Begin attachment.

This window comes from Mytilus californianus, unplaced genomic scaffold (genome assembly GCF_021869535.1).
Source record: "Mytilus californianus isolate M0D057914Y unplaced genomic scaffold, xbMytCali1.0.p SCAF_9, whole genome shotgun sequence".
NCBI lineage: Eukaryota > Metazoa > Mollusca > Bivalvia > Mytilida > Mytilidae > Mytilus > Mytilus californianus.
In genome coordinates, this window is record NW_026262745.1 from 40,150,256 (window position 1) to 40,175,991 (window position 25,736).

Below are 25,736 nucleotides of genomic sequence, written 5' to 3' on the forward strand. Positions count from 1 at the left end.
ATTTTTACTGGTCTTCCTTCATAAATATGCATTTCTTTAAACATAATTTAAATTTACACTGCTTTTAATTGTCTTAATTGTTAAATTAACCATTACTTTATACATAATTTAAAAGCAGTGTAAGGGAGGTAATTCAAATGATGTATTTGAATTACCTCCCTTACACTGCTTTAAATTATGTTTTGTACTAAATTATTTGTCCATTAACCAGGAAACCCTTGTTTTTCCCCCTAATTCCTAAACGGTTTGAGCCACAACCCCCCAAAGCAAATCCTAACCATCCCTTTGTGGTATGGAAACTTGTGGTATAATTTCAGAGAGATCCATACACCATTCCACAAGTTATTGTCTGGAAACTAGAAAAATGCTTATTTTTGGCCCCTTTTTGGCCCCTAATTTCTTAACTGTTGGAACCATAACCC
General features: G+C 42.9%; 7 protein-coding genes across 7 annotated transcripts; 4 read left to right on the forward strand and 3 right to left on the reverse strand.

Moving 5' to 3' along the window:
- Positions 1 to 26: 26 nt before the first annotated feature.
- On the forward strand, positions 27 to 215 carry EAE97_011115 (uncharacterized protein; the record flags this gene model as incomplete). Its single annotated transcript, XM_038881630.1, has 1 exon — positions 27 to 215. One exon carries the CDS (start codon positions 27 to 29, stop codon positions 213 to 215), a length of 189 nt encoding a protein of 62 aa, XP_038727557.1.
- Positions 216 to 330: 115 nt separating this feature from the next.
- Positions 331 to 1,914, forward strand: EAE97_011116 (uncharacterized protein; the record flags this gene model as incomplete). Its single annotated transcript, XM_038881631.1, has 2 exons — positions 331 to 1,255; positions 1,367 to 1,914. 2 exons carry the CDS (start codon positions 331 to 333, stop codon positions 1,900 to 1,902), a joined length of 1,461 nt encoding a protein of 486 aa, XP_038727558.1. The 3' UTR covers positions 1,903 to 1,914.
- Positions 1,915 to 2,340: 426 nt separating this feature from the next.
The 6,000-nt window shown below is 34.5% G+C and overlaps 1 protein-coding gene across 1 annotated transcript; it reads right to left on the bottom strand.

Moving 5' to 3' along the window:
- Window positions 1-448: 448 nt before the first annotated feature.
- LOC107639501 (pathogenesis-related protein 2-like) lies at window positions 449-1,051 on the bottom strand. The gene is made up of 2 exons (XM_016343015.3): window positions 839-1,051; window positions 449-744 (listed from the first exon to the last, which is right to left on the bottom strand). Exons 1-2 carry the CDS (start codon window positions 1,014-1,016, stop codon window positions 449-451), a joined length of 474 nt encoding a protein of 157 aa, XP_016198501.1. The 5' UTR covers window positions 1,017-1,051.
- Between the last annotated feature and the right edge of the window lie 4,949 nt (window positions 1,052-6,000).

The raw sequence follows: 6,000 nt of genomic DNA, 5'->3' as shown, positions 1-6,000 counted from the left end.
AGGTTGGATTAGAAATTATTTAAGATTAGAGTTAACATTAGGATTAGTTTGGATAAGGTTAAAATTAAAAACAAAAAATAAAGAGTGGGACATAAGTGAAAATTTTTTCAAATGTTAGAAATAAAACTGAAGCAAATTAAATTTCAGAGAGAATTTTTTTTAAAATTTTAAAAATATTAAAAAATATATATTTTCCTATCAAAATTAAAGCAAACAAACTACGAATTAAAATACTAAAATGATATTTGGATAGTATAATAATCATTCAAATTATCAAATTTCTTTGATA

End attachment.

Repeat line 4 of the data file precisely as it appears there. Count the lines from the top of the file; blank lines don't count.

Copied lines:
In genome coordinates, this window is record NW_026262745.1 from 40,150,256 (window position 1) to 40,175,991 (window position 25,736).